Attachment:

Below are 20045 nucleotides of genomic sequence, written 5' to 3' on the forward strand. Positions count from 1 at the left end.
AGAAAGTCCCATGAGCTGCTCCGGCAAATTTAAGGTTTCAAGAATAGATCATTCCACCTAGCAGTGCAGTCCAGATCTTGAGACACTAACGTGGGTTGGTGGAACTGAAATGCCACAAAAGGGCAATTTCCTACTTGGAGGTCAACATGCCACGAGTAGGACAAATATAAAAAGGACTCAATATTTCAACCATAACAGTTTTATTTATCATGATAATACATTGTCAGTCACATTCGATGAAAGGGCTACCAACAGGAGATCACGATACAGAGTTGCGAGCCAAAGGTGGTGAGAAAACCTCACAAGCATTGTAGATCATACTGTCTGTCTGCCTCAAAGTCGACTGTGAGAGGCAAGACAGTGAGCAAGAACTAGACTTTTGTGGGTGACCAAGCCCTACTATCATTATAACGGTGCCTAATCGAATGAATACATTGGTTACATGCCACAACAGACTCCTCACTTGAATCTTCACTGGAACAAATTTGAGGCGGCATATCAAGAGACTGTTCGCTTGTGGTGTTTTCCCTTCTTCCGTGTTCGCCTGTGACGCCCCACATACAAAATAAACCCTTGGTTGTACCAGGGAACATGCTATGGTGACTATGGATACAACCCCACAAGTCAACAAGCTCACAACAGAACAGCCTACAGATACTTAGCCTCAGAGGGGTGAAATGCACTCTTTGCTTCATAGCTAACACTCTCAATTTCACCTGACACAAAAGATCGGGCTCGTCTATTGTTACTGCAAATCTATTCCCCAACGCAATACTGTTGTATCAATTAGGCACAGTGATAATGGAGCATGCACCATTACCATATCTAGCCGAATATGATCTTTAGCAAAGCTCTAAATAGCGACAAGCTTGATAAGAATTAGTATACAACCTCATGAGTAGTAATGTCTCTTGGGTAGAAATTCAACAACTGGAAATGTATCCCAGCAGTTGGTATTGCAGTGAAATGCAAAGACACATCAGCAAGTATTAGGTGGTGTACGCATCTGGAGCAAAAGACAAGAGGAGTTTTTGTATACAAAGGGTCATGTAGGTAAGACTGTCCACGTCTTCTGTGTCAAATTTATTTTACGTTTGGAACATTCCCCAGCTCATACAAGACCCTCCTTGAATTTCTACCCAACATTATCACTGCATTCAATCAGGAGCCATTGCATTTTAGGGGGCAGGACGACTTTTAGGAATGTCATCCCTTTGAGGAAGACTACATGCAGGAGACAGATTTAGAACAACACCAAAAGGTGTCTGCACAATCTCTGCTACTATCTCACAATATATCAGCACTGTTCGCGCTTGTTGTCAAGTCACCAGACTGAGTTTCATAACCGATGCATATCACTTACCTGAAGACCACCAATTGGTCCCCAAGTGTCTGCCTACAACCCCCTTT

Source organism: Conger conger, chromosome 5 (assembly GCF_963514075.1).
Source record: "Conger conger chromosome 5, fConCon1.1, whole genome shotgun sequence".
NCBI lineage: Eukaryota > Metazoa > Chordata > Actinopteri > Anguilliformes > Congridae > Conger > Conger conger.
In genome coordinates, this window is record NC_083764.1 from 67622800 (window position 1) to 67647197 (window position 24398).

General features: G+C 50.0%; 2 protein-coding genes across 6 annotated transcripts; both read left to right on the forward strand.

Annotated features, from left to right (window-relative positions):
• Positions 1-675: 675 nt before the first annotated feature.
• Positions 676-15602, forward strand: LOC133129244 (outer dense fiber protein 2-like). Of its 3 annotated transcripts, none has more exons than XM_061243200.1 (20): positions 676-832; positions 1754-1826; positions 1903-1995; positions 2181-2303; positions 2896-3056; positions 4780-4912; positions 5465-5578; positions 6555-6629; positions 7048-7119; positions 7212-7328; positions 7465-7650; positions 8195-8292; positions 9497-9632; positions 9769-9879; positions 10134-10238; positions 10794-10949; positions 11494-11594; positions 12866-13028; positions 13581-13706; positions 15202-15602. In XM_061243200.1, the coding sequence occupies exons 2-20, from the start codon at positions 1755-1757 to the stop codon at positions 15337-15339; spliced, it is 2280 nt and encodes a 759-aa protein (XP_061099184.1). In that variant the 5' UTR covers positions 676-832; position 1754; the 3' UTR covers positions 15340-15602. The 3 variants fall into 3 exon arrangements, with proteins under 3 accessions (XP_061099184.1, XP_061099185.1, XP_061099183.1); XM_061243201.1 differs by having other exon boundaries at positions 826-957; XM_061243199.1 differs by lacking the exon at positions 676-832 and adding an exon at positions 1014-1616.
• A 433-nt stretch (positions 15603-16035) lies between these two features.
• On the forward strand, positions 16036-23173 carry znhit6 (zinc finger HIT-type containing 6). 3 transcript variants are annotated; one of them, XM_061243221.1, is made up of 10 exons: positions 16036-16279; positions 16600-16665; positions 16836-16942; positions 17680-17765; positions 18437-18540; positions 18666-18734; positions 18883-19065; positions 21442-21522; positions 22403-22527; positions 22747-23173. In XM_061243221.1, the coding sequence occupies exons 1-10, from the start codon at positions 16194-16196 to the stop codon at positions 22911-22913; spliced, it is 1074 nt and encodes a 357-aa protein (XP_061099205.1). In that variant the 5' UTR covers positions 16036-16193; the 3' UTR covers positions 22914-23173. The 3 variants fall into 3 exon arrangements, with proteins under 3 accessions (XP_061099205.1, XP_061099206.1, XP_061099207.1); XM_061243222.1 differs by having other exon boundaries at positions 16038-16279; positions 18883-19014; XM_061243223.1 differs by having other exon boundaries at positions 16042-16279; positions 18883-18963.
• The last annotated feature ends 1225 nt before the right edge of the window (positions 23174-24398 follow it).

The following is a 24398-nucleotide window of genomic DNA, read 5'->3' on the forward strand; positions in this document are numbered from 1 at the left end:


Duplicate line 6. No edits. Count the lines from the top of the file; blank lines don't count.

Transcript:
In genome coordinates, this window is record NC_083764.1 from 67622800 (window position 1) to 67647197 (window position 24398).